There it is ... rows and rows of neat little incidents, well-scripted, intelligently shot, smartly edited, and all rounded off in the best Hitchcock style. The female screams on the beach, and the seagulls whirl at us on her gesture. The discarded teacup punctures the Rolls. There is also a satisfactory attention to details of sound — intimate background noises which most directors never bother about, but which are worth their weight in gold. Plenty of humour, a certain amount of wit, and endless thrills. Exteriors present a sunny country or the menace of a rustic railway station at night. Interiors are convincing, ingenious and economically designed.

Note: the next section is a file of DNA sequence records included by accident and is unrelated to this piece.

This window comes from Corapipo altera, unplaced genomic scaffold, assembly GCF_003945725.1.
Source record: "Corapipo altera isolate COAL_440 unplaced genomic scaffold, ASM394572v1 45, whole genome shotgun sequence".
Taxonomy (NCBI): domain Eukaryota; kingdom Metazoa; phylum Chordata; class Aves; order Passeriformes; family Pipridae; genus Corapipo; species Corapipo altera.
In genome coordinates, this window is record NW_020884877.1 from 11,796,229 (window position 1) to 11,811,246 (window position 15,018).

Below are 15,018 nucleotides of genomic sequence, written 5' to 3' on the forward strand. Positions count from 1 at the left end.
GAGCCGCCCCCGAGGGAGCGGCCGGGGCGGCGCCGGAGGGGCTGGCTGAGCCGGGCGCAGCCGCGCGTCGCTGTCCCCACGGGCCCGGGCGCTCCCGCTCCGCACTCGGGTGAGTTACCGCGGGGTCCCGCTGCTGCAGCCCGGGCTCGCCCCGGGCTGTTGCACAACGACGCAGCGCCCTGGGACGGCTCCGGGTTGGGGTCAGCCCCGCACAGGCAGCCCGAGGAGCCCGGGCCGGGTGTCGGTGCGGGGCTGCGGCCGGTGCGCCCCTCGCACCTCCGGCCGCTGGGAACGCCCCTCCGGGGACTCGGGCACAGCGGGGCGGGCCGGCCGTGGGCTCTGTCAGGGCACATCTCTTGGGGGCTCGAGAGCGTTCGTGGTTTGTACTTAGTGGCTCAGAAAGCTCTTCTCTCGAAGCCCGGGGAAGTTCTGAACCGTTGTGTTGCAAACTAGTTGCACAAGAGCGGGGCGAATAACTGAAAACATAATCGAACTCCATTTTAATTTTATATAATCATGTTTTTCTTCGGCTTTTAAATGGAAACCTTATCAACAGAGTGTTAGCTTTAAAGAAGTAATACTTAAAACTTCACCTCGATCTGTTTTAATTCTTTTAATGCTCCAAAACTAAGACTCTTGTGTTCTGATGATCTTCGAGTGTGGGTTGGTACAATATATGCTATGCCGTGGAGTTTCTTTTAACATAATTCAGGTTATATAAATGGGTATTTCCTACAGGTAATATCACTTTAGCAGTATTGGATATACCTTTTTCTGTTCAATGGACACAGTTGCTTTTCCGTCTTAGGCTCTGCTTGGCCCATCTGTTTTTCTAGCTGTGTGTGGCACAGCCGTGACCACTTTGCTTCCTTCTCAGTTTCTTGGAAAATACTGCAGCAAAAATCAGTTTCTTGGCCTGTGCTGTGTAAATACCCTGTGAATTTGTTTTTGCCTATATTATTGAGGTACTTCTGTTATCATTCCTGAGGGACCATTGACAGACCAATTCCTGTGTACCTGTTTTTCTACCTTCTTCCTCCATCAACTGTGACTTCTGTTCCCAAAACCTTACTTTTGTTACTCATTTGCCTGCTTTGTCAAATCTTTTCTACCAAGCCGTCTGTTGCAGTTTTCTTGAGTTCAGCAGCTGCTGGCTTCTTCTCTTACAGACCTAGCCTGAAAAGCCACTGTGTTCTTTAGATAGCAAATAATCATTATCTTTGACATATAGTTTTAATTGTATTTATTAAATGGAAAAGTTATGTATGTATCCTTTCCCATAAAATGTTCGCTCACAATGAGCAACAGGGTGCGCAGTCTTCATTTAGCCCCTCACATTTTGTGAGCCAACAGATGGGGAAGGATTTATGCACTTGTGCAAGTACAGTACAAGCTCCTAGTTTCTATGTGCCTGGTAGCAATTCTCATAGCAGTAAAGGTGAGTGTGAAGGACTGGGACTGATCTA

As a mystery story the thing is not very effective; in fact it seems doubtful whether the murder could have been committed at all under the circumstances established, and the appearance of the murderer as a drummer in a jazz-band seems a little arbitrary; so for that matter is the exceedingly trying truckshot right across the room onto a close-up of his eyes, which discovers him for the audience, but not for the actors, and ruins the suspense values of the long scene which follows; after all, it's the last quarter of an hour of the film and we know he's got to be caught; and it's action we want, not the cat-and-mouse act. Still, one feels inclined to see the film a second time just for the fun of it, and to take a second look at some of the ingenuities, to say nothing of Hitchcock himself, who has given himself a much larger part than usual ; he must be on the screen for fully thirty seconds.